MYRTLE BEACH — Grand Strand leaders rolled out the red carpet – Myrtle Beach style, of course – for the arrival of WestJet Airlines’ first flight to Myrtle Beach from Canada on Thursday.
A Johnny Cash impersonator serenaded the arriving passengers from Toronto, Canada, as characters from Medieval Times handed out flowers and goodie bags stuffed with a cap, water bottle and other promotional items as the golfers, vacationers and others walked through gate.
“Everywhere we go this happens to us,” joked Richard Zdye from Canada, who had just stepped off the plane with a group of buddies for a golf trip. His group came to Myrtle Beach because “it’s convenient” with the new flights, he said.
The flights will run twice a week between Myrtle Beach International Airport and Toronto Pearson International Airport until late October.
The additional flights should help the local golf and tourism industries, leaders have said, by trimming what usually is a 16-hour-plus drive into a roughly two-hour flight.
Canada is the top international market for Grand Strand tourism, and the area has long celebrated that relationship with the annual Canadian-American Days festival in March.
“We have always had a great relationship with our neighbors up North,” Myrtle Beach Mayor John Rhodes said, one of several leaders to applaud the new WestJet service after the first plane’s arrival. “I want to thank WestJet for believing in our city and taking a chance on our city.”
WestJet, based in Canada, started serving Myrtle Beach – its 21st U.S. destination – because of its popularity among Canadian golfers and vacationers, company officials said. The first flight was booked.
“We are off to a great start,” said Tim Croyle, WestJet’s vice president and general manager. “This is a great destination. There’s so much to do here.”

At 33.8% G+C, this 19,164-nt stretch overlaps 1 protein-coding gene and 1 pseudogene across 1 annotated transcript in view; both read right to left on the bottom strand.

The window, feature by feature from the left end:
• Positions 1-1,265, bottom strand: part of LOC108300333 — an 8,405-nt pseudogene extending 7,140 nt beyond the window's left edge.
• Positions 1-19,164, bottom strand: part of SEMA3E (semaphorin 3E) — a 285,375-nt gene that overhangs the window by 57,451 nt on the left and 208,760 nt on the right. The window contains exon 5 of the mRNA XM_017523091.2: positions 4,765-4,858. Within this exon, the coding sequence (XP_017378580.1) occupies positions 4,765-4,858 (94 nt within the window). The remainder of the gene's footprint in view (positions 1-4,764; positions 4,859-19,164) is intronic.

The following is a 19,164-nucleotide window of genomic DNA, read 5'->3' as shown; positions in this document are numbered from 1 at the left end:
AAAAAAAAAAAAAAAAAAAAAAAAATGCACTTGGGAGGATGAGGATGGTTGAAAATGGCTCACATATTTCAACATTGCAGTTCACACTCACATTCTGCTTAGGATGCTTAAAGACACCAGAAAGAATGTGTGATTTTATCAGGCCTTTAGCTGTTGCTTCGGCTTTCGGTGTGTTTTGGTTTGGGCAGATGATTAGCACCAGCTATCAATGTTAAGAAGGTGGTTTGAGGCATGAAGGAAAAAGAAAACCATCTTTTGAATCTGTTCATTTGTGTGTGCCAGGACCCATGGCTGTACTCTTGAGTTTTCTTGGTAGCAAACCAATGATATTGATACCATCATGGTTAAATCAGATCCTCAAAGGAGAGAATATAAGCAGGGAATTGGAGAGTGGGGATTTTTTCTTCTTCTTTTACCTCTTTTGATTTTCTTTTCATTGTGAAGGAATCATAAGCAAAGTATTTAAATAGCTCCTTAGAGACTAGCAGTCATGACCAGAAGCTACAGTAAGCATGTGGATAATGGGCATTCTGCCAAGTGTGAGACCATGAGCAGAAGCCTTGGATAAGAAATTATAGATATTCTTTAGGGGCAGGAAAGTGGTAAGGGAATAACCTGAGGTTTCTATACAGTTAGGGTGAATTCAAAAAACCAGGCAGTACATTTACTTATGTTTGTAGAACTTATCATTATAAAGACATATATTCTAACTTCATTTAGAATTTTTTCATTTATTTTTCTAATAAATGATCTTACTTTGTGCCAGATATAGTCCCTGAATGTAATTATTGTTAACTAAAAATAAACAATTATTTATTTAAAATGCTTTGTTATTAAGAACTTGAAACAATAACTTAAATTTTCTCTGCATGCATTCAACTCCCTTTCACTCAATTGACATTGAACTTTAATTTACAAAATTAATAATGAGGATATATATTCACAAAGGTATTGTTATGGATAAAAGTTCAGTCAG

Flying here from Canada has gotten easier through the years. Porter Airlines flies to Toronto City Centre in Canada during the fall, winter and spring, and several other airlines fly to Niagara Falls, N.Y., which is close to the Canadian border.
The WestJet flights, on Thursdays and Sundays, will leave Toronto at 9:30 a.m. and arrive at Myrtle Beach International Airport at 11:35 a.m., then leave Myrtle Beach at 12:20 p.m. and arrive in Toronto at 2:14 p.m.
Horry County is ensuring that WestJet is successful here by putting $1 million in escrow to guarantee that WestJet receives the minimum 15 percent operating margin for flight service during the seasonal period. Once the season ends, the airline will calculate its profit margin consistent with a reporting process WestJet has historically used in determining route profitability.
If the profit margin meets or exceeds 15 percent, Horry County won’t owe WestJet any money. If it’s less than 15 percent, the county will pay the difference in an amount not exceeding the $1 million. Officials have said that they don’t expect to have to tap that fund.
Without the WestJet flight, Canadian Marion McEntee said she wouldn’t have ended up in Myrtle Beach. She browsed a list of cities WestJet serves looking for a beach destination.
“This is a place we haven’t been before,” she said as she thumbed through the maps and brochures included in the goodie bag. “I wanted the ocean.”
Whether she returns “just depends on how good the beach is.”
But while tourism promoters lauded WestJet’s arrival in Myrtle Beach because of its potential to bring Canadians here, officials also plugged the chance for locals to take flights to Canada.
WestJet, which serves 85 destinations in North America, Central America and the Caribbean, is increasing its number of flights in Canada, including trips between Toronto and Vancouver, Edmonton, Calgary, Saskatoon and Regina.
“I want to remind you that the plane does go both ways,” Croyle said.
Contact DAWN BRYANT at 626-0296 or at firstname.lastname@example.org or follow her at Twitter.com/TSN_dawnbryant.